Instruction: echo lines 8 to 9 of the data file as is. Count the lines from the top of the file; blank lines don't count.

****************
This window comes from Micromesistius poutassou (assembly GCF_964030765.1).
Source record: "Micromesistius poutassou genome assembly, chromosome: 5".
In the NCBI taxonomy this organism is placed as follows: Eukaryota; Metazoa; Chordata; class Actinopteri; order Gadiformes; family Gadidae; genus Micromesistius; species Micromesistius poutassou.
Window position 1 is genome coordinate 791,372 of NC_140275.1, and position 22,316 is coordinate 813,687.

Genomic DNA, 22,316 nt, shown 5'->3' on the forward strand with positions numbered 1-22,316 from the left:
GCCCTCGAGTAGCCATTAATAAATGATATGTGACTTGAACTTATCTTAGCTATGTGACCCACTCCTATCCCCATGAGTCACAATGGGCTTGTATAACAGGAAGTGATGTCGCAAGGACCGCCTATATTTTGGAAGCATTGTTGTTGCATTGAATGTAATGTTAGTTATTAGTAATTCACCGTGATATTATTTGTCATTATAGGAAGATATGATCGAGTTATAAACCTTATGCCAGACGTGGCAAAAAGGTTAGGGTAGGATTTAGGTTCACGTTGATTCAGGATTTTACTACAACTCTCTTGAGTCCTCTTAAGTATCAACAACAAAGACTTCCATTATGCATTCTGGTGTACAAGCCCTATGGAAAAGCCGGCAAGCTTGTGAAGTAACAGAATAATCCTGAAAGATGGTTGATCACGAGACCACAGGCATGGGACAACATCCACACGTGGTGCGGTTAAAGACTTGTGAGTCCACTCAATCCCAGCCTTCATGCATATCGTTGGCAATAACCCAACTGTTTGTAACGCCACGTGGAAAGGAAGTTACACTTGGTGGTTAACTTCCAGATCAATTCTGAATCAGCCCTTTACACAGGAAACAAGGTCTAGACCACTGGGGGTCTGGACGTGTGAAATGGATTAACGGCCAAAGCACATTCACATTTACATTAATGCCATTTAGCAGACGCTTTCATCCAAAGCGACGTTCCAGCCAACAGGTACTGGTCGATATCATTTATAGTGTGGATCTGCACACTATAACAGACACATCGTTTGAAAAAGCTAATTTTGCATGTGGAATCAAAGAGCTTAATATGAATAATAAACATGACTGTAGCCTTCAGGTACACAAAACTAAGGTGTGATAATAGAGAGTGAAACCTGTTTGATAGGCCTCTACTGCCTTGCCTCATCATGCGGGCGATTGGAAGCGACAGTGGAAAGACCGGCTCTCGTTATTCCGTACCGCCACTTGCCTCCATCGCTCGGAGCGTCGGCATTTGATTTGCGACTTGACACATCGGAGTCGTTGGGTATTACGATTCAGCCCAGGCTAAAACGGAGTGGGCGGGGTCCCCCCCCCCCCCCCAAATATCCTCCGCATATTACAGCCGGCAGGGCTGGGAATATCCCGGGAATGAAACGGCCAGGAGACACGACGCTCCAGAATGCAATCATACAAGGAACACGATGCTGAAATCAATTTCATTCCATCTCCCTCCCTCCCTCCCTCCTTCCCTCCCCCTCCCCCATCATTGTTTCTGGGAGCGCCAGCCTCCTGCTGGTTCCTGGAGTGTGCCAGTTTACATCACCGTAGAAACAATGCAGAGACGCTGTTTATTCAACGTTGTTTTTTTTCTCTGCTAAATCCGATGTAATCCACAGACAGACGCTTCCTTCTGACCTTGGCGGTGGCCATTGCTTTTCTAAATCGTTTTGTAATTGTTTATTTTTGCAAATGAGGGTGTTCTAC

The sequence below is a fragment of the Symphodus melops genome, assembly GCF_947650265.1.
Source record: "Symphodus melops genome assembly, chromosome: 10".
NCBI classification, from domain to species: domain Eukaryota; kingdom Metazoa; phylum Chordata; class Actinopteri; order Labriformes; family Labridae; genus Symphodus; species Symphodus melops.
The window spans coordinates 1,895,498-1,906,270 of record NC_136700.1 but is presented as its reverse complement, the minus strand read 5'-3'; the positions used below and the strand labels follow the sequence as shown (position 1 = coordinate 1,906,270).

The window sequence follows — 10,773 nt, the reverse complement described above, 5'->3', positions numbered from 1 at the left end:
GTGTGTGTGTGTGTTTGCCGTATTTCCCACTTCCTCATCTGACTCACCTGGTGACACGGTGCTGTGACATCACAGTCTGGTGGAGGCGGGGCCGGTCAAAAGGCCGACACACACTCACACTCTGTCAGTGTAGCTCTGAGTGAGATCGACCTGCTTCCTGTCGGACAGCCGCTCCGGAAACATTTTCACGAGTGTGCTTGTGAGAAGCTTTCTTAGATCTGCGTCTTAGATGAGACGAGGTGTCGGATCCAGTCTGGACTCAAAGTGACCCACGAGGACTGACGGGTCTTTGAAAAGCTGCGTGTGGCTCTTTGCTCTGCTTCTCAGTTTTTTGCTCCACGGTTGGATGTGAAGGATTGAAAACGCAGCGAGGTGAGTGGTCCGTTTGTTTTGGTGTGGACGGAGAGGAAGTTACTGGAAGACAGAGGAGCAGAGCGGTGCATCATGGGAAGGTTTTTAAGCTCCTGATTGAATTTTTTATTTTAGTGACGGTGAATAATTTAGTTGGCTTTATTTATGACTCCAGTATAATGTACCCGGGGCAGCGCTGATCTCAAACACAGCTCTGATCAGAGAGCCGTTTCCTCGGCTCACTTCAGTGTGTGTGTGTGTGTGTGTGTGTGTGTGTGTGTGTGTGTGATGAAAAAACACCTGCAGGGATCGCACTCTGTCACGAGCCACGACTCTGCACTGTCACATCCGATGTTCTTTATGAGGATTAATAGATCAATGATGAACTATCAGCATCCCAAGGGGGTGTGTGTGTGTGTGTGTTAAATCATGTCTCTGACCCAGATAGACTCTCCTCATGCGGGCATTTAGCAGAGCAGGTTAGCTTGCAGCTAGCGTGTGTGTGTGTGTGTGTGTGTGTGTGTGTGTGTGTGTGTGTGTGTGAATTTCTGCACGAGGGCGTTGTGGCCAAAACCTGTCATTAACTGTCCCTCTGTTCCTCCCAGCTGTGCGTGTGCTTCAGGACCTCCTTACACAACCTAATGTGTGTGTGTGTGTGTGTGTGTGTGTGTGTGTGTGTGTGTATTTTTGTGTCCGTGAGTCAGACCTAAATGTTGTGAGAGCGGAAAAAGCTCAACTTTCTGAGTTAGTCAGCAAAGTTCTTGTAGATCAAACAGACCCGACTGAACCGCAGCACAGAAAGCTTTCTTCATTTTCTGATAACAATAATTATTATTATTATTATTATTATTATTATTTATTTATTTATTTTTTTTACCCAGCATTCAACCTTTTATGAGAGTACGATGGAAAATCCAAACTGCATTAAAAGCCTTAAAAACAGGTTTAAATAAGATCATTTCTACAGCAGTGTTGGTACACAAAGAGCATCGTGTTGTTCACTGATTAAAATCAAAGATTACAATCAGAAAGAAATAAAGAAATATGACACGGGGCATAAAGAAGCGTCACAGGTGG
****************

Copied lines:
Source record: "Symphodus melops genome assembly, chromosome: 10".
NCBI classification, from domain to species: domain Eukaryota; kingdom Metazoa; phylum Chordata; class Actinopteri; order Labriformes; family Labridae; genus Symphodus; species Symphodus melops.